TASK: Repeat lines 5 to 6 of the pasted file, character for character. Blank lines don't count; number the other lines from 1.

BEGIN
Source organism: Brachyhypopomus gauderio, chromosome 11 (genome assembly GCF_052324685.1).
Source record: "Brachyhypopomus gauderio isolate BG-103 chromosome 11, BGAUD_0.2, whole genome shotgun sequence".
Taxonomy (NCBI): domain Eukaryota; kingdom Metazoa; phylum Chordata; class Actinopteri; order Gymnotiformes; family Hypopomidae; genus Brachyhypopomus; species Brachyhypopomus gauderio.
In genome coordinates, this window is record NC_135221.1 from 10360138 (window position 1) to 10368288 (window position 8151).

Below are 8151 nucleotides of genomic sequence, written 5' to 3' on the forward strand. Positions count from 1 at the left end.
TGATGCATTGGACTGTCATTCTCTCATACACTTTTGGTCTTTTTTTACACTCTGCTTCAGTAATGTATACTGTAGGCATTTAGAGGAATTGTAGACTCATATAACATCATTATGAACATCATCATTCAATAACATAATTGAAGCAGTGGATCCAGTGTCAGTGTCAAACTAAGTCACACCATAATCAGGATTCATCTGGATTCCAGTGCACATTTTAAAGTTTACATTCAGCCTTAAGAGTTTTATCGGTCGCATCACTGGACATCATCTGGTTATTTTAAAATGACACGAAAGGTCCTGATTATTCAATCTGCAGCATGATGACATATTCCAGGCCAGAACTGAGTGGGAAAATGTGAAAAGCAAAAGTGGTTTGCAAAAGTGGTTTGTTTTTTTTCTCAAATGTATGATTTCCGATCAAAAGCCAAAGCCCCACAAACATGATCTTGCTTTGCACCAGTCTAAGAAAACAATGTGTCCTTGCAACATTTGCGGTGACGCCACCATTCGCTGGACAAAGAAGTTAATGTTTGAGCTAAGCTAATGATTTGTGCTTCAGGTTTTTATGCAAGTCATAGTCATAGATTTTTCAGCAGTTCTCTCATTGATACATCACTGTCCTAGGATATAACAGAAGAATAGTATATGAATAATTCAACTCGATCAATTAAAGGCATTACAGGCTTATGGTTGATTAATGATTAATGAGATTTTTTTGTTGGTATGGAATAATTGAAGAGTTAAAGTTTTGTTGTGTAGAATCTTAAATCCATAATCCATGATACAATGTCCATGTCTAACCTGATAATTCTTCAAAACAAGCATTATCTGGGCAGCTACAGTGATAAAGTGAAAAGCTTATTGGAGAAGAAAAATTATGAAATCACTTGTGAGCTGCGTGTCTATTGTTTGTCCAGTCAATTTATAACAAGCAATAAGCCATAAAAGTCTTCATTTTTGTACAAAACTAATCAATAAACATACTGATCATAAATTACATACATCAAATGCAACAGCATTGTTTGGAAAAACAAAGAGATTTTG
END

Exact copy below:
Below are 8151 nucleotides of genomic sequence, written 5' to 3' on the forward strand. Positions count from 1 at the left end.
TGATGCATTGGACTGTCATTCTCTCATACACTTTTGGTCTTTTTTTACACTCTGCTTCAGTAATGTATACTGTAGGCATTTAGAGGAATTGTAGACTCATATAACATCATTATGAACATCATCATTCAATAACATAATTGAAGCAGTGGATCCAGTGTCAGTGTCAAACTAAGTCACACCATAATCAGGATTCATCTGGATTCCAGTGCACATTTTAAAGTTTACATTCAGCCTTAAGAGTTTTATCGGTCGCATCACTGGACATCATCTGGTTATTTTAAAATGACACGAAAGGTCCTGATTATTCAATCTGCAGCATGATGACATATTCCAGGCCAGAACTGAGTGGGAAAATGTGAAAAGCAAAAGTGGTTTGCAAAAGTGGTTTGTTTTTTTTCTCAAATGTATGATTTCCGATCAAAAGCCAAAGCCCCACAAACATGATCTTGCTTTGCACCAGTCTAAGAAAACAATGTGTCCTTGCAACATTTGCGGTGACGCCACCATTCGCTGGACAAAGAAGTTAATGTTTGAGCTAAGCTAATGATTTGTGCTTCAGGTTTTTATGCAAGTCATAGTCATAGATTTTTCAGCAGTTCTCTCATTGATACATCACTGTCCTAGGATATAACAGAAGAATAGTATATGAATAATTCAACTCGATCAATTAAAGGCATTACAGGCTTATGGTTGATTAATGATTAATGAGATTTTTTTGTTGGTATGGAATAATTGAAGAGTTAAAGTTTTGTTGTGTAGAATCTTAAATCCATAATCCATGATACAATGTCCATGTCTAACCTGATAATTCTTCAAAACAAGCATTATCTGGGCAGCTACAGTGATAAAGTGAAAAGCTTATTGGAGAAGAAAAATTATGAAATCACTTGTGAGCTGCGTGTCTATTGTTTGTCCAGTCAATTTATAACAAGCAATAAGCCATAAAAGTCTTCATTTTTGTACAAAACTAATCAATAAACATACTGATCATAAATTACATACATCAAATGCAACAGCATTGTTTGGAAAAACAAAGAGATTTTG